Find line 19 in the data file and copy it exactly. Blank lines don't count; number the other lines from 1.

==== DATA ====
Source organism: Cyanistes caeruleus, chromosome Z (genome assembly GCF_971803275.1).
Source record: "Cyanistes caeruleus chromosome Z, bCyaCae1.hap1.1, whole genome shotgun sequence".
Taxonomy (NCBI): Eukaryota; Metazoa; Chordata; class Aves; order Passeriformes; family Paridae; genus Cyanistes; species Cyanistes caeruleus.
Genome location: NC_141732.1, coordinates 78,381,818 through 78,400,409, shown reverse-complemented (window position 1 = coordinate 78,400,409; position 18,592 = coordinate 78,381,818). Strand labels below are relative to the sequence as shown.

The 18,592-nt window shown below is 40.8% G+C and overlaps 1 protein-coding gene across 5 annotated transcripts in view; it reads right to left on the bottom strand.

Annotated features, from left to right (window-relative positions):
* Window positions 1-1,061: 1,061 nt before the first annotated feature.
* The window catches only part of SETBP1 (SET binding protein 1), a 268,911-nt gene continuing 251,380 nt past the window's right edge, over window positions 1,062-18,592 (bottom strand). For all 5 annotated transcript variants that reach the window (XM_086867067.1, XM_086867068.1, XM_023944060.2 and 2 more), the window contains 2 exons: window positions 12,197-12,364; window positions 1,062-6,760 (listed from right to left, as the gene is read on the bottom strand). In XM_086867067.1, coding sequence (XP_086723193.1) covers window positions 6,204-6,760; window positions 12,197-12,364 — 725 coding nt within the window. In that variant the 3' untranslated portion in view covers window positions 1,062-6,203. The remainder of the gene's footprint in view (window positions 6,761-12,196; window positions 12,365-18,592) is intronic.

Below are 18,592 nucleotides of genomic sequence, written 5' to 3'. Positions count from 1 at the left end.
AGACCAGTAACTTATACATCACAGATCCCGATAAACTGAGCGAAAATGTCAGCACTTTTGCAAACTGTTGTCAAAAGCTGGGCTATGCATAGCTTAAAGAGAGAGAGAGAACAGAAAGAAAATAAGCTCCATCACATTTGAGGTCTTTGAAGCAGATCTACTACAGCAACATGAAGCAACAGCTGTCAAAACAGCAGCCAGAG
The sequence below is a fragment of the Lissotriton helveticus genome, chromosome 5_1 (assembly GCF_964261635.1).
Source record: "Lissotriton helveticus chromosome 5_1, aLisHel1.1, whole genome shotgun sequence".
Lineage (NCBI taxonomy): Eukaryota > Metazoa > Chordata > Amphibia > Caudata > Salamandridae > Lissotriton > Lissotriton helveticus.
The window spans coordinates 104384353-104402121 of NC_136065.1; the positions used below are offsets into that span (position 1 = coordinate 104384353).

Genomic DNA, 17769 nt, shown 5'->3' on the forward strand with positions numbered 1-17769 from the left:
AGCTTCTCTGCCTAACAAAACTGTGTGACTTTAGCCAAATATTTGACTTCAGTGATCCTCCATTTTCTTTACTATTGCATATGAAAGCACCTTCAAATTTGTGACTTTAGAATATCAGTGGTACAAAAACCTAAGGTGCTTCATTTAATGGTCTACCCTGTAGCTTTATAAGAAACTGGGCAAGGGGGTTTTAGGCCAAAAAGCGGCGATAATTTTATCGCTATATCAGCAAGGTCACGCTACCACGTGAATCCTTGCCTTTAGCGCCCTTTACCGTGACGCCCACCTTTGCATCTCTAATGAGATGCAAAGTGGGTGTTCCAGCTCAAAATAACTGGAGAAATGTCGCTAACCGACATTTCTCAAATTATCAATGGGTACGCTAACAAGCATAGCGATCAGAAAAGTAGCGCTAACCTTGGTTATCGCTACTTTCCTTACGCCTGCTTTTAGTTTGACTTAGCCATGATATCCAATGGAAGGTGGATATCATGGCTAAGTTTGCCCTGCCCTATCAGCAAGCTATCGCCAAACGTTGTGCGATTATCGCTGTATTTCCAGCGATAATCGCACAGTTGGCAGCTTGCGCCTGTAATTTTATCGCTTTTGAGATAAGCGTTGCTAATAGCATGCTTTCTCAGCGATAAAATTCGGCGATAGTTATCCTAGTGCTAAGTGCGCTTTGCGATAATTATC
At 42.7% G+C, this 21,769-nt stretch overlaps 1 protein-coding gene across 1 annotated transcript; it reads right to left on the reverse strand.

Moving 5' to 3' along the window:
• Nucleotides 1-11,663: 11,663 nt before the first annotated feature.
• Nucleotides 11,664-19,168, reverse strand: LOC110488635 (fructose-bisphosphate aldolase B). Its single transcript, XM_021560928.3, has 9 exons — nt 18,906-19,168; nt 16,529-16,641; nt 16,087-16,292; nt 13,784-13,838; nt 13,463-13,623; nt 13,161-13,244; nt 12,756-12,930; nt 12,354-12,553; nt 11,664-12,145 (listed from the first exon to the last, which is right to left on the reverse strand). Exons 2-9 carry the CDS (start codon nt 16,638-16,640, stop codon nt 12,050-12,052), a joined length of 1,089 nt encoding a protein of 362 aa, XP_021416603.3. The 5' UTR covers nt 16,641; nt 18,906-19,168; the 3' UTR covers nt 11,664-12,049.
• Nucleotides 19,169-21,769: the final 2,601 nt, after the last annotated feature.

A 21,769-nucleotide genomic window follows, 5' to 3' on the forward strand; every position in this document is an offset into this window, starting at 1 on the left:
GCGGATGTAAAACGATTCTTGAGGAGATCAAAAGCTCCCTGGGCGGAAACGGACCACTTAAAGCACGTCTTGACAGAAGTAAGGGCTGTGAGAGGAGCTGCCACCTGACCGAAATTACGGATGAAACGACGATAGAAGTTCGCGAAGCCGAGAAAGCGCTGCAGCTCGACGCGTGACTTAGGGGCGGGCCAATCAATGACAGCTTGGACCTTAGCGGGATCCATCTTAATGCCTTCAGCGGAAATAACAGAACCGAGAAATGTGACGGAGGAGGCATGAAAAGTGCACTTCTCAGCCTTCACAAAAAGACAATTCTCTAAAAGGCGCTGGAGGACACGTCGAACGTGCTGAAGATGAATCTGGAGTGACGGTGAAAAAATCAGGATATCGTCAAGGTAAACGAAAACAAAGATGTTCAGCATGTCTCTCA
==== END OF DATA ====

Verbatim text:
• Nucleotides 1-11,663: 11,663 nt before the first annotated feature.